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March 27, 2013

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NEW YORK, March 27, 2013 — If a family member dies and you don’t know whether he or she purchased an individual life insurance policy, or secured one through a current or previous employer, there are in fact ways to track the information down, according to the Insurance Information Institute .
“Life insurance benefits are sometimes left unclaimed after a policyholder dies,” said Dr. Steven Weisbart, senior vice president and chief economist at the I.I.I. “This outcome would be easily preventable, of course, if all policyholders simply told their loved ones about the existence of policies naming them as beneficiaries; however, there are solutions if they overlook this simple step.”
Unclaimed Life Insurance Benefits, written by Dr. Weisbart, offers a primer on the common reasons a life insurance company and the rightful beneficiaries of a life insurance policy may occasionally lose track of one another, or why a beneficiary may not even know he or she is listed on a policy.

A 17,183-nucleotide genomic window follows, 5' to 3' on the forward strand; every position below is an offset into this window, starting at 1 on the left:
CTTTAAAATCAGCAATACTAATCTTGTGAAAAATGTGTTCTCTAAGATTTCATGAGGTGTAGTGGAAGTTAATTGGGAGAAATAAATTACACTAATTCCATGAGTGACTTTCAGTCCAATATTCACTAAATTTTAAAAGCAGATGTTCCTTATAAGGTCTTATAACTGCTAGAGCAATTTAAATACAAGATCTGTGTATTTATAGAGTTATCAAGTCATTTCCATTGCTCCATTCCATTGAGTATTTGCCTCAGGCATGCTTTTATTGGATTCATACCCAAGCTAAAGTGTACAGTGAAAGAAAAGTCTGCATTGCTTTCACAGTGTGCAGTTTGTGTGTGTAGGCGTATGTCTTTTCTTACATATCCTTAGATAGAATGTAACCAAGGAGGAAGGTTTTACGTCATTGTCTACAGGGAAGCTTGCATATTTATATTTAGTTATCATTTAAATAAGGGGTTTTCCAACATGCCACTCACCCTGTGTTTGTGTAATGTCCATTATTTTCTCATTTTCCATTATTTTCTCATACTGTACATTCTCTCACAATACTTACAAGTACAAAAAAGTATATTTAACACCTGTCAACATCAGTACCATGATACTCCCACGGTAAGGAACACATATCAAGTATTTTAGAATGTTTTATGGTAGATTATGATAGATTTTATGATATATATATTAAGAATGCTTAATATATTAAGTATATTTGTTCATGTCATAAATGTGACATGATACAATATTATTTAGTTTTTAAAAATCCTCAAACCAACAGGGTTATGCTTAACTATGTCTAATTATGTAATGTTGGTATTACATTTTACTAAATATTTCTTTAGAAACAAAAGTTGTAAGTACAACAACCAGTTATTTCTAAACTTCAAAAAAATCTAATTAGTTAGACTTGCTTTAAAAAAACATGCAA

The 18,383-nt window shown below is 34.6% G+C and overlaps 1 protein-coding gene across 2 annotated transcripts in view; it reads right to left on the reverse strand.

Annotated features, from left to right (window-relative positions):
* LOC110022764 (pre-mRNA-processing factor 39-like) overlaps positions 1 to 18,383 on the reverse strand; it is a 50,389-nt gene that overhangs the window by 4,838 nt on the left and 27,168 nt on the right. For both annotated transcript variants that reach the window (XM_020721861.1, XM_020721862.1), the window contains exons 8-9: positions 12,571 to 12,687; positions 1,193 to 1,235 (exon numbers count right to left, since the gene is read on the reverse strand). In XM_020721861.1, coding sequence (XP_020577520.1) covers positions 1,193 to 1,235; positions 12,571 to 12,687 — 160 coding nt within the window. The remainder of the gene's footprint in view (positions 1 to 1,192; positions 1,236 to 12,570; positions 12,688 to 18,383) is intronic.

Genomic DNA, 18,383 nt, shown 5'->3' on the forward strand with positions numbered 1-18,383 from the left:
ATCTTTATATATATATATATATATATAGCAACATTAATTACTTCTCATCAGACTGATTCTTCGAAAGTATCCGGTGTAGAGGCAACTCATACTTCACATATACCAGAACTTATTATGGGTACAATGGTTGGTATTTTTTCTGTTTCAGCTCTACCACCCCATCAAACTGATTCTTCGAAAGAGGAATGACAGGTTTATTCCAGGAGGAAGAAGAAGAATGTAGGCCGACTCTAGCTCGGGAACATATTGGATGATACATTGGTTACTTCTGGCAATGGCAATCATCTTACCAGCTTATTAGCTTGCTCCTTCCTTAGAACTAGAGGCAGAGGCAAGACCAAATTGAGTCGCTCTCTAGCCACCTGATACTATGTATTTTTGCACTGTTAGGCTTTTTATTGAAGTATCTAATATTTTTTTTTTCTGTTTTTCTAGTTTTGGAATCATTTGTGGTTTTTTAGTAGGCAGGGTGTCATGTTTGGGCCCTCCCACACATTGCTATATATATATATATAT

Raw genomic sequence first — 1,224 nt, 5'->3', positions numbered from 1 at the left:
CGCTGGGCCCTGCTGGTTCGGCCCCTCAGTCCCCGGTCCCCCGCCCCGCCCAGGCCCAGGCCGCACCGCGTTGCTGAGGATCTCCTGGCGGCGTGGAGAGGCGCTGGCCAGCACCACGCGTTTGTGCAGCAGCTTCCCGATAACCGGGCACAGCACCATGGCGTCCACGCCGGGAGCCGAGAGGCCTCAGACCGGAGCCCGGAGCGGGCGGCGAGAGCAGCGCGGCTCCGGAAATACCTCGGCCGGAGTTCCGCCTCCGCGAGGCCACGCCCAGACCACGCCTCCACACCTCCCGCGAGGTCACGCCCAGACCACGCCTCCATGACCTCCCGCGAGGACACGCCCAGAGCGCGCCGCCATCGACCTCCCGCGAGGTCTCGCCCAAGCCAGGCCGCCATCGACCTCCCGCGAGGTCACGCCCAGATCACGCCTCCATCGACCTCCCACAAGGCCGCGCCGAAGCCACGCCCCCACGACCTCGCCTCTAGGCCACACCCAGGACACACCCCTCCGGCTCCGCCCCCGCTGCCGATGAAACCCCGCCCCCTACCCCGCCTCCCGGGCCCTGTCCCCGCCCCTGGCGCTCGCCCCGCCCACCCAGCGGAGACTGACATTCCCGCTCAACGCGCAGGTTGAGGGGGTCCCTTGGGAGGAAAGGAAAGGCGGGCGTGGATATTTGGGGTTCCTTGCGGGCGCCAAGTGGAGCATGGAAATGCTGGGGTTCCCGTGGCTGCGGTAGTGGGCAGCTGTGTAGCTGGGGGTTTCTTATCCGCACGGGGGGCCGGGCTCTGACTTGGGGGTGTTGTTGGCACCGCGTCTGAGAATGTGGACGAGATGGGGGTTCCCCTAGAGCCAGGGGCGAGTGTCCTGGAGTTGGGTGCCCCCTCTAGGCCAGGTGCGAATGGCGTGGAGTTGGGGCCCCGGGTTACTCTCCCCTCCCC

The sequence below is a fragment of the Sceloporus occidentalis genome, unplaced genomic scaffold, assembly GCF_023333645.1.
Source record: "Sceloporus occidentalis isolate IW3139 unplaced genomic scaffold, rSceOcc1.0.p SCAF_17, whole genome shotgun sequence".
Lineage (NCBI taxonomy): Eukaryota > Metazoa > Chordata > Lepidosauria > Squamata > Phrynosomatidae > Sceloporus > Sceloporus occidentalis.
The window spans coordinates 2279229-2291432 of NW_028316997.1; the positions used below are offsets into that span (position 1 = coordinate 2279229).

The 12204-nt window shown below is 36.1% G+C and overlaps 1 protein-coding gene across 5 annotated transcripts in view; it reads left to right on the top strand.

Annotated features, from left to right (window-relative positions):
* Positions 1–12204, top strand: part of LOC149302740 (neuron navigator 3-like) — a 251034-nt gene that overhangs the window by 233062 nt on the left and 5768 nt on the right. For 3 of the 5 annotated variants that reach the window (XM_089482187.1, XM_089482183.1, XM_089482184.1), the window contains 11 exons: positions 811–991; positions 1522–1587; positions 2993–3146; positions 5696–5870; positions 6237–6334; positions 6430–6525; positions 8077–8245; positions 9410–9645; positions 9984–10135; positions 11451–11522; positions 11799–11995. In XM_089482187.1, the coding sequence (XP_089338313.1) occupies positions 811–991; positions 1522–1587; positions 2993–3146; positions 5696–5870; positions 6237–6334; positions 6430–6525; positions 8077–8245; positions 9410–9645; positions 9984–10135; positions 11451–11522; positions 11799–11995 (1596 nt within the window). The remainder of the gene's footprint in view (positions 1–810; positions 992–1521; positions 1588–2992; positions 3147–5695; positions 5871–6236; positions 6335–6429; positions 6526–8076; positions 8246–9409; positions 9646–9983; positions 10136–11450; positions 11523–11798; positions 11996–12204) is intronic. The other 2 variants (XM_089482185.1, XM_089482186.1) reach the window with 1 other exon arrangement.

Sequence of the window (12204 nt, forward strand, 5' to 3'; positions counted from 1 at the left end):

Here are five steps that can help you turn up useful information about a life insurance policy:
  1. Look for insurance-related documents.
    Search through files, bank safe deposit boxes, and other storage places to see if there are any insurance-related documents. Also, check address books in case any insurance agents or companies are listed. An agent or company representative who sold the deceased their auto or home insurance may also know about the existence of a life insurance policy.
  2. Contact previous employers.
    Former employers may have a record of past a group policy.
  3. Check bank books and canceled checks.
    See if any checks or automated payments have been made out to life insurance companies over the years.
  4. Check with the state’s unclaimed property office.
    If a life insurance company knows that an insured client has died but cannot find the beneficiary, it must turn the death benefit over as “unclaimed property” to the state in which the policy was bought. If you know where the policy was purchased, you can contact the state comptroller’s department to see if it has any unclaimed money from life insurance policies belonging to the deceased. A good place to start is the National Association of Unclaimed Property Administration.
  5. Try the MIB database.
    There isa database of all individual life insurance applications that have been processed during the last 12 years. It costs $75 per search. For more information, go to MIB's Consumer Protection page.


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